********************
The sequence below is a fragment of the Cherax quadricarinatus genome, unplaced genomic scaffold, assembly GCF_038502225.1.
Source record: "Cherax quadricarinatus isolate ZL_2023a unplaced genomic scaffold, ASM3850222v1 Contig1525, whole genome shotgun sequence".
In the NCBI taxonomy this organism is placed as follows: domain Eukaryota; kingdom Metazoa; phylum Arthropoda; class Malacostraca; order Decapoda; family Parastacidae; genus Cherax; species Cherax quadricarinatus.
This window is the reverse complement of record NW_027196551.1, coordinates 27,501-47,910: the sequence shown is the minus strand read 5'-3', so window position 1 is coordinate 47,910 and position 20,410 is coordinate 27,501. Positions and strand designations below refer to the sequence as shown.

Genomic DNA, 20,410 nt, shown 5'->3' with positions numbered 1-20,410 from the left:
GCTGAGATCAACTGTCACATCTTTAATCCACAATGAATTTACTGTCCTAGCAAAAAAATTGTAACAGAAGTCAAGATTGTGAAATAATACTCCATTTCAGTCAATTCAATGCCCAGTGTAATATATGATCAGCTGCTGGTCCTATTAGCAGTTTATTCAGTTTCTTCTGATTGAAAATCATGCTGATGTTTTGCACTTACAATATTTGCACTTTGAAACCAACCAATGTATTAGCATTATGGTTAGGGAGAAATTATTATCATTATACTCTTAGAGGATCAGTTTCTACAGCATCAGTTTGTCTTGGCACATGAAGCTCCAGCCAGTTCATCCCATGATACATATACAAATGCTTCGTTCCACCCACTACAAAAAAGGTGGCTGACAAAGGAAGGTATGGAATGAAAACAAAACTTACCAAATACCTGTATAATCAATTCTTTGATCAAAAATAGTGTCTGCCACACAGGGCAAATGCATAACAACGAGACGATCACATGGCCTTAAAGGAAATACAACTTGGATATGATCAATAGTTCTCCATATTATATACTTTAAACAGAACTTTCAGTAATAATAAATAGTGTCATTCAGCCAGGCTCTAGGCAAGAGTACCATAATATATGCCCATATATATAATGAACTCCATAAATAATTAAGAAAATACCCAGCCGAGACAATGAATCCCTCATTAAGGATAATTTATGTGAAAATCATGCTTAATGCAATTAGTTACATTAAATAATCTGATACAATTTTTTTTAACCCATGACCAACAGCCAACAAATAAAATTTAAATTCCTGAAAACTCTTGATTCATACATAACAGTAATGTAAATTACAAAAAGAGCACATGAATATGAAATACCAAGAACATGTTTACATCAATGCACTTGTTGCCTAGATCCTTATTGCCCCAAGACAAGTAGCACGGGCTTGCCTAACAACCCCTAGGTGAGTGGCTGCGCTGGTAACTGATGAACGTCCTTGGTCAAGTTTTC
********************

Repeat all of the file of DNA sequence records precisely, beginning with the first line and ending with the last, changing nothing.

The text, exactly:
The sequence below is a fragment of the Cherax quadricarinatus genome, unplaced genomic scaffold, assembly GCF_038502225.1.
Source record: "Cherax quadricarinatus isolate ZL_2023a unplaced genomic scaffold, ASM3850222v1 Contig1525, whole genome shotgun sequence".
In the NCBI taxonomy this organism is placed as follows: domain Eukaryota; kingdom Metazoa; phylum Arthropoda; class Malacostraca; order Decapoda; family Parastacidae; genus Cherax; species Cherax quadricarinatus.
This window is the reverse complement of record NW_027196551.1, coordinates 27,501-47,910: the sequence shown is the minus strand read 5'-3', so window position 1 is coordinate 47,910 and position 20,410 is coordinate 27,501. Positions and strand designations below refer to the sequence as shown.

Genomic DNA, 20,410 nt, shown 5'->3' with positions numbered 1-20,410 from the left:
GCTGAGATCAACTGTCACATCTTTAATCCACAATGAATTTACTGTCCTAGCAAAAAAATTGTAACAGAAGTCAAGATTGTGAAATAATACTCCATTTCAGTCAATTCAATGCCCAGTGTAATATATGATCAGCTGCTGGTCCTATTAGCAGTTTATTCAGTTTCTTCTGATTGAAAATCATGCTGATGTTTTGCACTTACAATATTTGCACTTTGAAACCAACCAATGTATTAGCATTATGGTTAGGGAGAAATTATTATCATTATACTCTTAGAGGATCAGTTTCTACAGCATCAGTTTGTCTTGGCACATGAAGCTCCAGCCAGTTCATCCCATGATACATATACAAATGCTTCGTTCCACCCACTACAAAAAAGGTGGCTGACAAAGGAAGGTATGGAATGAAAACAAAACTTACCAAATACCTGTATAATCAATTCTTTGATCAAAAATAGTGTCTGCCACACAGGGCAAATGCATAACAACGAGACGATCACATGGCCTTAAAGGAAATACAACTTGGATATGATCAATAGTTCTCCATATTATATACTTTAAACAGAACTTTCAGTAATAATAAATAGTGTCATTCAGCCAGGCTCTAGGCAAGAGTACCATAATATATGCCCATATATATAATGAACTCCATAAATAATTAAGAAAATACCCAGCCGAGACAATGAATCCCTCATTAAGGATAATTTATGTGAAAATCATGCTTAATGCAATTAGTTACATTAAATAATCTGATACAATTTTTTTTAACCCATGACCAACAGCCAACAAATAAAATTTAAATTCCTGAAAACTCTTGATTCATACATAACAGTAATGTAAATTACAAAAAGAGCACATGAATATGAAATACCAAGAACATGTTTACATCAATGCACTTGTTGCCTAGATCCTTATTGCCCCAAGACAAGTAGCACGGGCTTGCCTAACAACCCCTAGGTGAGTGGCTGCGCTGGTAACTGATGAACGTCCTTGGTCAAGTTTTC